Last year proved to be another extraordinary turtle season at Royal Resorts. Security staff at The Royal Sands, The Royal Mayan, The Royal Caribbean and The Royal Islander watched over 647 turtle nests and with the help of guests released 65,703 baby turtles. This meant that the record-breaking season was even better than 2011, when 61,499 hatchlings were freed.

Royal Resorts has been participating in the annual Cancún sea turtle conservation campaign since 1985. Formal record keeping started in 1998 and in 14 years we have protected 5,444 nests and released 433,080 baby turtles! We hope that this summer’s number of turtle eggs and births (the fifteenth since records began) will be even more astounding.

The record-breaking season wasn’t just confined to the beaches of Cancún, Flora, Fauna and Cultura de Mexico, A.C., the NGO that runs the turtle protection program in the Riviera Maya registered 14,436 nests and around 660,000 hatchlings! The season would have been even more remarkable were it not for the destructive power of Hurricane Ernesto; sadly 20 percent of the nests were washed away by the storm surge.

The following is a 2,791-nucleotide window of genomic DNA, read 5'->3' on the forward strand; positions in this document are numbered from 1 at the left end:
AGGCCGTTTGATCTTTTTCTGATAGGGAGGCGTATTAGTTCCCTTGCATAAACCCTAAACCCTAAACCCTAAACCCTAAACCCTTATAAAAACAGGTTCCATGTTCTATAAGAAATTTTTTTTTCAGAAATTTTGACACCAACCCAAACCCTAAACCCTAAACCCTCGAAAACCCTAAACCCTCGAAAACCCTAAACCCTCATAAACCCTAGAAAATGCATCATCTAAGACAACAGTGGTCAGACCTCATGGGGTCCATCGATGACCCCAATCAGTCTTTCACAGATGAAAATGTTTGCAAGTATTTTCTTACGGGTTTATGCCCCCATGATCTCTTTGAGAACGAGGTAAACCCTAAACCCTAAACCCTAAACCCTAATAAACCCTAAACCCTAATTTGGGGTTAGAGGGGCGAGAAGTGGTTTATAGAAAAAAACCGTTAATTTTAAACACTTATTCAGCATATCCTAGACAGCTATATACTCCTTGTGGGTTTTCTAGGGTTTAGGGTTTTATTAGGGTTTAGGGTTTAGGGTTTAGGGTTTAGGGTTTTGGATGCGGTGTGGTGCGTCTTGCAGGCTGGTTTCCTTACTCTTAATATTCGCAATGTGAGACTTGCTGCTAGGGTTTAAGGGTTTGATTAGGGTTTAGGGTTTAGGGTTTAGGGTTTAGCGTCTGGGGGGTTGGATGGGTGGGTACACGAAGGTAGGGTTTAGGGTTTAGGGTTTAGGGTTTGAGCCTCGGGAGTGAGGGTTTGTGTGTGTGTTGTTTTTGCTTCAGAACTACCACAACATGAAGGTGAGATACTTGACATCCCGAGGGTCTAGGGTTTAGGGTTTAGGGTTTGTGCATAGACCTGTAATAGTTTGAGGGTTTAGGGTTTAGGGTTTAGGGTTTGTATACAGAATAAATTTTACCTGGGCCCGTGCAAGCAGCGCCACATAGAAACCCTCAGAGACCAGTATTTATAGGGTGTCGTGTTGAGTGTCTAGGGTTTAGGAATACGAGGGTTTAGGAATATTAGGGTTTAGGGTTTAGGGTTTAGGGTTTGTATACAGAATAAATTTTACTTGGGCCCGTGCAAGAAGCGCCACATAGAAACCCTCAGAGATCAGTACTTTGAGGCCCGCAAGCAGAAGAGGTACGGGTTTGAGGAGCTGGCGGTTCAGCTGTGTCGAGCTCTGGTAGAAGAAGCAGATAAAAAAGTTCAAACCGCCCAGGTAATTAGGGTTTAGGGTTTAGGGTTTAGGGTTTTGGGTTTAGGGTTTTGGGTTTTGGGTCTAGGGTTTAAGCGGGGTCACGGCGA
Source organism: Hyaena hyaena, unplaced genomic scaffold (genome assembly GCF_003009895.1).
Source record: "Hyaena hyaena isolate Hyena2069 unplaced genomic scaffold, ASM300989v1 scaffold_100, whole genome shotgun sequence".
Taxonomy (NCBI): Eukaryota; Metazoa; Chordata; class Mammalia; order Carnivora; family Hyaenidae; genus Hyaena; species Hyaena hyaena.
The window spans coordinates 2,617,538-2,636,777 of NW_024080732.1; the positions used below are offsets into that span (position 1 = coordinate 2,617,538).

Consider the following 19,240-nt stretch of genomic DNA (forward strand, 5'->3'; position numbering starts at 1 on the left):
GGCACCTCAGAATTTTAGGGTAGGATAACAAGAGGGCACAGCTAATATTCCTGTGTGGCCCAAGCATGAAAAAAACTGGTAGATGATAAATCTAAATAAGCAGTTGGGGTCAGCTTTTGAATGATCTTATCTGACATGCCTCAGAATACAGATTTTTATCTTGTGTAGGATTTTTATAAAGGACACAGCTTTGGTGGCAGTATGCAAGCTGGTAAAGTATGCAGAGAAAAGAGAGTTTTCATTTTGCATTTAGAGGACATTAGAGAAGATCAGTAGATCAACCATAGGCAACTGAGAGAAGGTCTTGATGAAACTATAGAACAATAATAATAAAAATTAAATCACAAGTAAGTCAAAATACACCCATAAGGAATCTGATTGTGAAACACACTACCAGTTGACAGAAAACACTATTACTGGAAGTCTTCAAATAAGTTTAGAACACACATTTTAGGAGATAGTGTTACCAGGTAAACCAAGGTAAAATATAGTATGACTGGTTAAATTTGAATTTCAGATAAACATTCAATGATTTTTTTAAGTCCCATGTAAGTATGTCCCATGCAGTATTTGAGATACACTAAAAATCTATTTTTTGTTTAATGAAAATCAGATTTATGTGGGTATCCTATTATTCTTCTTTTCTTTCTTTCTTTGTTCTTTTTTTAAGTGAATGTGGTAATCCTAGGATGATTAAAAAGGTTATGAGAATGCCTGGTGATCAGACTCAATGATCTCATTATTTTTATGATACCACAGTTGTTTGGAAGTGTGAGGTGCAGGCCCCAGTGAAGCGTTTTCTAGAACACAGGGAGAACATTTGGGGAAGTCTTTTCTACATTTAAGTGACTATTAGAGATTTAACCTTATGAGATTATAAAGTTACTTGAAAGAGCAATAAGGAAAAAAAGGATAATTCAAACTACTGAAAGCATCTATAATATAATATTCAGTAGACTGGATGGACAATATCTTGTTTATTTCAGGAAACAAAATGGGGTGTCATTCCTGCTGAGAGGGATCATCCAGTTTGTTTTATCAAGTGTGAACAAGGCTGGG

Flora, Fauna and Cultura biologists and volunteers patrol 13 Riviera Maya beaches from Playa del Carmen to San Juan in the Sian Ka’an Biosphere Reserve, including Akumal and the Xcacel Turtle Sanctuary. In 17 years (1996-2012), 6,199,208 baby turtles have hatched along this stretch of coast and made their way down to the sea, thanks to their vigilance.

The beaches of the Mexican Caribbean are some of the world’s most important nesting sites for two species of sea turtles: the green and loggerhead. The hawksbill turtle also nests on the north coast of the Yucatán, and the world’s largest turtle, the leatherback visits occasionally. A recent study identified 12 turtle feeding zones in the Gulf of Mexico and the Caribbean, further underlining the importance of the area to the survival of these endangered creatures.